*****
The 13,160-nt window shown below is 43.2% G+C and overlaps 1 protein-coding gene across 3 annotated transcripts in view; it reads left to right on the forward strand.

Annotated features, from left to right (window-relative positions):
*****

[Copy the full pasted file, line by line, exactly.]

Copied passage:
The 13,160-nt window shown below is 43.2% G+C and overlaps 1 protein-coding gene across 3 annotated transcripts in view; it reads left to right on the forward strand.

Annotated features, from left to right (window-relative positions):